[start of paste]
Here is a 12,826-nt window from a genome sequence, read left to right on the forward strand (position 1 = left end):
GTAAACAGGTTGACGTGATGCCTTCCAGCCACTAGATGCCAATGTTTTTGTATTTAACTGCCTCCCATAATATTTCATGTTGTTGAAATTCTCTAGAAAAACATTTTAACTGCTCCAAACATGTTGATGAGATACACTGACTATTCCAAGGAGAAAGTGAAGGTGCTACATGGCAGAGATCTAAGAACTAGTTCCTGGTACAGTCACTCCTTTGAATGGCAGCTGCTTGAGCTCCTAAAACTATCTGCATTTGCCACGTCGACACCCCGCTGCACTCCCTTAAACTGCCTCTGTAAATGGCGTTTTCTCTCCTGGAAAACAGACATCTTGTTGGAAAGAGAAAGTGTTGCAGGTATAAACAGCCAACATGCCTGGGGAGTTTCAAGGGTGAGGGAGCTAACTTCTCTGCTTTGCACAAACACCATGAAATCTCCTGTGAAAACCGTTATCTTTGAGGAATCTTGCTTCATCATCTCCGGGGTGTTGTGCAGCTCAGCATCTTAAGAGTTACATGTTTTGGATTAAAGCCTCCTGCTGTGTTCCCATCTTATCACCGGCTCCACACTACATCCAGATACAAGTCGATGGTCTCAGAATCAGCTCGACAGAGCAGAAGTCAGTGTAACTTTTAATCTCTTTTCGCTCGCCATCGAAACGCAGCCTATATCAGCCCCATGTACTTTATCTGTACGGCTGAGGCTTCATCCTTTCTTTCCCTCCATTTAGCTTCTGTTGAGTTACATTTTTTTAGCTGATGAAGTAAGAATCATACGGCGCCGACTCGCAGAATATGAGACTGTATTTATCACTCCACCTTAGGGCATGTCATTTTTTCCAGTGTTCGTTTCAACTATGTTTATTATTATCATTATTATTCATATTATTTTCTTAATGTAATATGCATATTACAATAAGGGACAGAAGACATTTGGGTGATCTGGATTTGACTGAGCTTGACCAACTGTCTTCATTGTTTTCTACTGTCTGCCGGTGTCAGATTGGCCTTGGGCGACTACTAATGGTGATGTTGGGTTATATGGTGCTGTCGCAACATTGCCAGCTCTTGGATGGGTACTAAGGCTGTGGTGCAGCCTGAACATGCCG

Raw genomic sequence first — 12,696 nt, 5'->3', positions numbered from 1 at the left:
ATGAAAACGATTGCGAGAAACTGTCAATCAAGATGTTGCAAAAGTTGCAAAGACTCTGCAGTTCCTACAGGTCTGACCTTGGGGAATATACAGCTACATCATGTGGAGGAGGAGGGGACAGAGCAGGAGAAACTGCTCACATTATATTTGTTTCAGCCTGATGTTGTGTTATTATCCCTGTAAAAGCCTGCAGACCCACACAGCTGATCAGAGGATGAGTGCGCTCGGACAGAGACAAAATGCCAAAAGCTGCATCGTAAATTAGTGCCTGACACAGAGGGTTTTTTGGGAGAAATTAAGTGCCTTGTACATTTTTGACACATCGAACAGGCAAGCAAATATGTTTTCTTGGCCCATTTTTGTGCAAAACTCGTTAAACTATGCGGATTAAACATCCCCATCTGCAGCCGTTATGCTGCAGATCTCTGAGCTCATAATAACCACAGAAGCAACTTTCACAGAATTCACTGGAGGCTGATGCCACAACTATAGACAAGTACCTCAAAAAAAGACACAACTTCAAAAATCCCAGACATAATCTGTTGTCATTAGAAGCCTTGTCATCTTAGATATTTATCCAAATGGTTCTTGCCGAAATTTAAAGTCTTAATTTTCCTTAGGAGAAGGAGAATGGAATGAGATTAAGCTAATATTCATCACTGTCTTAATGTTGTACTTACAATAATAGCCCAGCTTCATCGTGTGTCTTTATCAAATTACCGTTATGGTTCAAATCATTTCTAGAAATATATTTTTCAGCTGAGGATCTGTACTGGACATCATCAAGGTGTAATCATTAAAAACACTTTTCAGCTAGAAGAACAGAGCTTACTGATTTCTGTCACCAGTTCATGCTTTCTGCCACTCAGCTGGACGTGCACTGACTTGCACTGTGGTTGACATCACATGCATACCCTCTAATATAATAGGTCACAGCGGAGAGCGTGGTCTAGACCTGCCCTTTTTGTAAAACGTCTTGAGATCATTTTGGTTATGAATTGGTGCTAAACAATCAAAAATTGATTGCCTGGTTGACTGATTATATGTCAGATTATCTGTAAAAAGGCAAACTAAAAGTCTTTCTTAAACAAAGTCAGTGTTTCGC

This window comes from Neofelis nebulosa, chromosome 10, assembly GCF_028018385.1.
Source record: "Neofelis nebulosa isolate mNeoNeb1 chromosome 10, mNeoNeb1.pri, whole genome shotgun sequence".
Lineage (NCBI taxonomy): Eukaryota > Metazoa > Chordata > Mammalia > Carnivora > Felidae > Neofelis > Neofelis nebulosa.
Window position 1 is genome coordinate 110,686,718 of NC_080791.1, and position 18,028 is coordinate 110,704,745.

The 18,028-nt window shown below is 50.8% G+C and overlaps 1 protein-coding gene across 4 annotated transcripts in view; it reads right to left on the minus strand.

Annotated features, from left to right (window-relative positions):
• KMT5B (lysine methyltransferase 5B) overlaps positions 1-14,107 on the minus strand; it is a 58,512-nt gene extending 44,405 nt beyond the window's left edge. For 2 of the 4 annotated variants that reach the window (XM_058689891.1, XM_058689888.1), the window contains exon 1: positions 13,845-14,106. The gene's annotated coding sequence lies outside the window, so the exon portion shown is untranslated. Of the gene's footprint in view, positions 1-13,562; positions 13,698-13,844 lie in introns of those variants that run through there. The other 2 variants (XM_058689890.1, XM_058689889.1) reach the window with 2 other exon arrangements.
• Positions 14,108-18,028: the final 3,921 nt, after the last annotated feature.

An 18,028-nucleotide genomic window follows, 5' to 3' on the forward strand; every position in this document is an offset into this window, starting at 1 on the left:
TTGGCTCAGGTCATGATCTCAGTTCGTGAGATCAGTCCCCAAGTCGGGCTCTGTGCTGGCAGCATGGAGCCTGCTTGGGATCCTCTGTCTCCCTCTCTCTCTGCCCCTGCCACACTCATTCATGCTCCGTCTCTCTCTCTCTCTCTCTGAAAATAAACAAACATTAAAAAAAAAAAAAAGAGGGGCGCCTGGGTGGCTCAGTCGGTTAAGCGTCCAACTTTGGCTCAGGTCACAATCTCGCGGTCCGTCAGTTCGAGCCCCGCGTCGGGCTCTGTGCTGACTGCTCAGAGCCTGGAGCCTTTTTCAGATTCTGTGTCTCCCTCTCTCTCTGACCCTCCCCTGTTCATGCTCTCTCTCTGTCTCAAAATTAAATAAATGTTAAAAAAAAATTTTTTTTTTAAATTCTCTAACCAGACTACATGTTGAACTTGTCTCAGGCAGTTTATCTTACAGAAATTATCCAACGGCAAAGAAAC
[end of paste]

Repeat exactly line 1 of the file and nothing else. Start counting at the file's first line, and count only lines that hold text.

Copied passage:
Here is a 12,826-nt window from a genome sequence, read left to right on the forward strand (position 1 = left end):